What college students want from websites

“Teenagers prefer websites that have dynamic and engaging interactive activities, such as quizzes and games….

However, “college students are much more goal-oriented. They like interactivity only when it serves a purpose and supports their current tasks. At the college level, users make a separation between play and work and don’t require websites to entertain them at all times. Instead, students consider websites as tools. A good site is one that helps them quickly accomplish their goals….

Students often judge sites on how they look. But they usually prefer sites that look clean and simple rather than flashy and busy. One user said that websites should ‘stick to simplicity in design, but not be old-fashioned. Clear menus, not too many flashy or moving things because it can be quite confusing.’…

“Students don’t like to learn new user interface styles. They prefer websites that employ well-known interaction patterns. If a site doesn’t work in the expected manner, most students lose patience and leave rather than try to decode a difficult design….

“Students associate Facebook and similar sites with private discussions, not with corporate marketing. When students want to learn about a company, university, government agency, or non-profit organization they turn to search engines to find that organization’s official website. They don’t look for the organization’s Facebook page…”

The Beta Principle: Skip Perfection & Launch Early (The 99 Percent) /via @bentforkz

“sometimes it’s best to launch a product before it’s perfect. I call this acting without conviction. You may be uncertain – and some things may remain unfinished – but you’ve got to push it out. The reasons are both practical and psychological. … On a practical level, you can only get feedback and real user data when the product is released …”

Scrolling and Attention (Jakob Nielsen's Alertbox)

“Web users spend 80% of their time looking at information above the page fold. Although users do scroll, they allocate only 20% of their attention below the fold. … Information foraging theory says that people decide whether to continue along a path (including scrolling path down a page) based on the current content’s information scent. In other words, users will scroll below the fold only if the information above it makes them believe the rest of the page will be valuable.”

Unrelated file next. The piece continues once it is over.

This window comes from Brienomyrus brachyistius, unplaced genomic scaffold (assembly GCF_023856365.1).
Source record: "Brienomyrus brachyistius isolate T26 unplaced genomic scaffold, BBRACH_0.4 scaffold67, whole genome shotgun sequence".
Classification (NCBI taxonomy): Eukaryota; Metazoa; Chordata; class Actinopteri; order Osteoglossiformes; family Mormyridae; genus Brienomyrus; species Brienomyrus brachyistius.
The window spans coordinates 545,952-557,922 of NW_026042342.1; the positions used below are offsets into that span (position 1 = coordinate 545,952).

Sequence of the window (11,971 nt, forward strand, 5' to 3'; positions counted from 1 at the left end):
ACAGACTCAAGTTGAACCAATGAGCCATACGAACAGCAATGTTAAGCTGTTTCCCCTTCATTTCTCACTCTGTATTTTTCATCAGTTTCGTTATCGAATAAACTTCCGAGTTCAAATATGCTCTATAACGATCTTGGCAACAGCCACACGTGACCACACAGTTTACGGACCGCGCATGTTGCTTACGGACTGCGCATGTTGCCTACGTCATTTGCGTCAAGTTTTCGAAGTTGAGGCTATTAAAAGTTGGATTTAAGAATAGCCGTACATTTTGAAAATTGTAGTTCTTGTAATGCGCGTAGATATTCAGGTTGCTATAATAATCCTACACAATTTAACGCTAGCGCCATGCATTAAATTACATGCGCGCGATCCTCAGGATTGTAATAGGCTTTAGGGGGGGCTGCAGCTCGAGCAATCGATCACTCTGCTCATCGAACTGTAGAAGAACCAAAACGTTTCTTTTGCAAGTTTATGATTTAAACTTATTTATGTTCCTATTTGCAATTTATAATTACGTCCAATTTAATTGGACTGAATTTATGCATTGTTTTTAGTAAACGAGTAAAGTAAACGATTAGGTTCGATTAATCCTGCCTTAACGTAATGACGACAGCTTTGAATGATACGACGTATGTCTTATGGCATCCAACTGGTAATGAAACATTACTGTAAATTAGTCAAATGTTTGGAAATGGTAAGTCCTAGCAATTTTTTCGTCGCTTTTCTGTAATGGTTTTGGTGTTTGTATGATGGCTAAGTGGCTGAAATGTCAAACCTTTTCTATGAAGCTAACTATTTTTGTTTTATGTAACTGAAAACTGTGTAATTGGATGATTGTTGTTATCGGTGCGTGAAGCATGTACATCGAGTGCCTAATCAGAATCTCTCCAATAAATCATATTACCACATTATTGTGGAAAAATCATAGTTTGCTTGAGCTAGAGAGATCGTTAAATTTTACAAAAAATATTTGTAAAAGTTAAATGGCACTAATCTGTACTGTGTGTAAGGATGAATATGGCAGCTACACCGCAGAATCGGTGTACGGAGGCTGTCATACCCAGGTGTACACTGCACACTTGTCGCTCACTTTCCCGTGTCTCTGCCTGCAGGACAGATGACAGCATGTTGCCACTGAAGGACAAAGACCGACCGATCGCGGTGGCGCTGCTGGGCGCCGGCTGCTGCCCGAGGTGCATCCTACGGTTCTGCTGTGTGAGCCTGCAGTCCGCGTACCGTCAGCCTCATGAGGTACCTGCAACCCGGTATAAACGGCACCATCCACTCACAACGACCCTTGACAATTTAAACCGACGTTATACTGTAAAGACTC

With student help, L.L. Bean tries younger look – The Boston Globe

“The Signature collection will be a huge test for L.L. Bean, after nearly a century in business, as it goes head to head with J.Crew, Ralph Lauren’s Rugby line, and other specialty retailers catering to the khaki chic audience. Many merchants struggle with new lines or brand extensions when they get away from their heritage or attempt to court younger consumers, according to retail analysts. But the unexpected campus crusade for chinos, along with the quick sellout this winter of a limited release of items.”

Short-Term Memory and Web Usability (Jakob Nielsen's Alertbox)

“The human brain today is the same as the human brain 10,000 years ago. … Many of the skills needed to use computers highly useful [to the cavemen].. Such skills include remembering obscure codes from one screen to the next and interpreting highly abbreviated form-field labels. It’s no surprise that people are no good at these skills, since they weren’t important for survival in the ancestral environment.”

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